In the Psychotechnic History, two early stories are about UN Intelligence men.

The Stars Are Also Fire incorporates a murder investigation.

In the Rustum timeline, a private investigator implies that he is descended from Holmes.

In the Maurai History, Intelligence men have to monitor technology.

In After Doomsday, detective work is necessary in order to discover who destroyed Earth.


The next thing on TV is a regular series of GK Chesterton's Father Brown albeit with original scripts. Poul Anderson wrote Catholic priests and a detective series although not both together.

There are specialist detective fiction bookshops just as there are specialist fsf bookshops. Presumably Anderson's Trygve Yamamura novels are on sale in the former. Does anyone know Anderson only as a crime fiction author?

One way to diversify detective novels is to make the detective unusual:

the first consulting detective;
a British aristocrat;
a retired Belgian policeman;
an English spinster;
a Catholic priest;
a Japanese-Norwegian San Franciscan Buddhist ex-policeman;
a Sicilian Police Inspector.

Probably every interesting variation has been imagined by now. I like Yamamura and am closer to his wavelength than to Brown's.

Westminster Abbey And Back To The Future

Reading Poul Anderson in Britain, I am pleased to find Anderson's references to British history.

Watching TV while still recuperating from a cold, we find a Time Team program about Westminster Abbey.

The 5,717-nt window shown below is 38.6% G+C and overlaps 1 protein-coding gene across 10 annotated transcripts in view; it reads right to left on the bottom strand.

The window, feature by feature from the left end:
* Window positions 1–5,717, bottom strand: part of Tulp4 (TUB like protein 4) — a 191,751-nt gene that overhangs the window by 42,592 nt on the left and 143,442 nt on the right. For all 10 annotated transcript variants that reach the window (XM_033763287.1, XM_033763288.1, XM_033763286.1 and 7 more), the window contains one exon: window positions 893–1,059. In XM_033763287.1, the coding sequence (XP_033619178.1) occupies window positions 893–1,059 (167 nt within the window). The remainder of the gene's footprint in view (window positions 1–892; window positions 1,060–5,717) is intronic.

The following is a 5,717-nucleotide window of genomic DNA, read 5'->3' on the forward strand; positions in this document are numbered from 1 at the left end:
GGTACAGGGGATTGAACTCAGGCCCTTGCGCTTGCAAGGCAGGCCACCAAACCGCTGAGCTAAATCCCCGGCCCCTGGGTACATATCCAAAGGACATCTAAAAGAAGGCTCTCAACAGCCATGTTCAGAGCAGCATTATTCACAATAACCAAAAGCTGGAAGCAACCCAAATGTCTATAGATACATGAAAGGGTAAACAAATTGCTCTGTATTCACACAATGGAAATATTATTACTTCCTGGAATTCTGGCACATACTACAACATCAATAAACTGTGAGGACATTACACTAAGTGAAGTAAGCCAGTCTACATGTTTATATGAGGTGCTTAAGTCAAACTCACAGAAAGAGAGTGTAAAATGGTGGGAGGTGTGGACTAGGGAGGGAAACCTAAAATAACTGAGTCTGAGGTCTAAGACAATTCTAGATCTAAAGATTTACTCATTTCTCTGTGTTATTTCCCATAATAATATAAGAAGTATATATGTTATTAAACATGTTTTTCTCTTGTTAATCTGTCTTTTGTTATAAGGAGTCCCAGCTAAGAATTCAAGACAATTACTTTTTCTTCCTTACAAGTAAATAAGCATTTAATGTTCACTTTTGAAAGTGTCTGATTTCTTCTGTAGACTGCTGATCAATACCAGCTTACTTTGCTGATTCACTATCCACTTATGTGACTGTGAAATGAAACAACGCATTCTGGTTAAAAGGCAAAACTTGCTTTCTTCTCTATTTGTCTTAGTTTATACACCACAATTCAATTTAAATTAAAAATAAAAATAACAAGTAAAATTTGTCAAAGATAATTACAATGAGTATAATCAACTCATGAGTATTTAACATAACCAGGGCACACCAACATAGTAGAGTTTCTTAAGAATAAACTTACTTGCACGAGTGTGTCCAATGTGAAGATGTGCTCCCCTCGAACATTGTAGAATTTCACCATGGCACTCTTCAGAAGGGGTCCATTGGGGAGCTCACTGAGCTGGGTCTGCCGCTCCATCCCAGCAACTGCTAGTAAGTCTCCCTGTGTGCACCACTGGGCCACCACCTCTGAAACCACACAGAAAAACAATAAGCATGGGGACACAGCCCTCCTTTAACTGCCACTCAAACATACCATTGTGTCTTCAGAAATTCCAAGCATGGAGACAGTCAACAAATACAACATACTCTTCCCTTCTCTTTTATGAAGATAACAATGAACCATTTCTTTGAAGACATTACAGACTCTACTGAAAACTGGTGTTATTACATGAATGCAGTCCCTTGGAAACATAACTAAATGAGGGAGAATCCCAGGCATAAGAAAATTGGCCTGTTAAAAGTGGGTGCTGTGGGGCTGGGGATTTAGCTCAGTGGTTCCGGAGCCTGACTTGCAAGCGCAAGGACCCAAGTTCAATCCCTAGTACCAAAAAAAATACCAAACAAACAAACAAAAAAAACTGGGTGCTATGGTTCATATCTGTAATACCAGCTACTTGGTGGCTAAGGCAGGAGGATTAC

These two lines of thought come together beautifully here:

"...many years ago, on my first visit to London, I was wandering through that charming old junkshop they call Westminster Abbey and abruptly, without warning, came upon the grave of Isaac Newton. The memory of that can still send a tingle up my spine."
-Poul Anderson, "The Discovery of the Past" IN Anderson, Past Times (New York, 1984), pp. 182-206 AT pp. 182-183.

The concluding paragraph of "The Discovery of the Past" lists the ways in which we can mentally visit the past:

contemporary writings;
modern scholarship;
archaeological and historical fiction;
sf time travel.

Then, at the bottom of p. 206:

"We can return pleased, refreshed, better able to understand our own age and even, it may be, the future."
-op. cit., p. 206.

The following page begins with the Title, "Flight to Forever."

Thursday, 18 January 2018

Perrenial Professions?

An immortal living through history needs to move around to conceal his longevity and also needs to earn a living. Some fictional immortals practice different lines of business down the centuries. At least two that I know of identify a kind of work which they think will always be needed and stay with that.

For Poul Anderson's example, see More On Patulcius.

Neil Gaiman's Bernie Capax:

""From time to time he's done other things, but mostly he's been a lawyer of one kind or another.
"People always need lawyers."
-Neil Gaiman, The Sandman: Brief Lives (New York, 1994), Chapter 3, p. 2, panel 1.

So what happens to them? Capax dies when a wall falls on him and Patulcius outlives the need for archivists.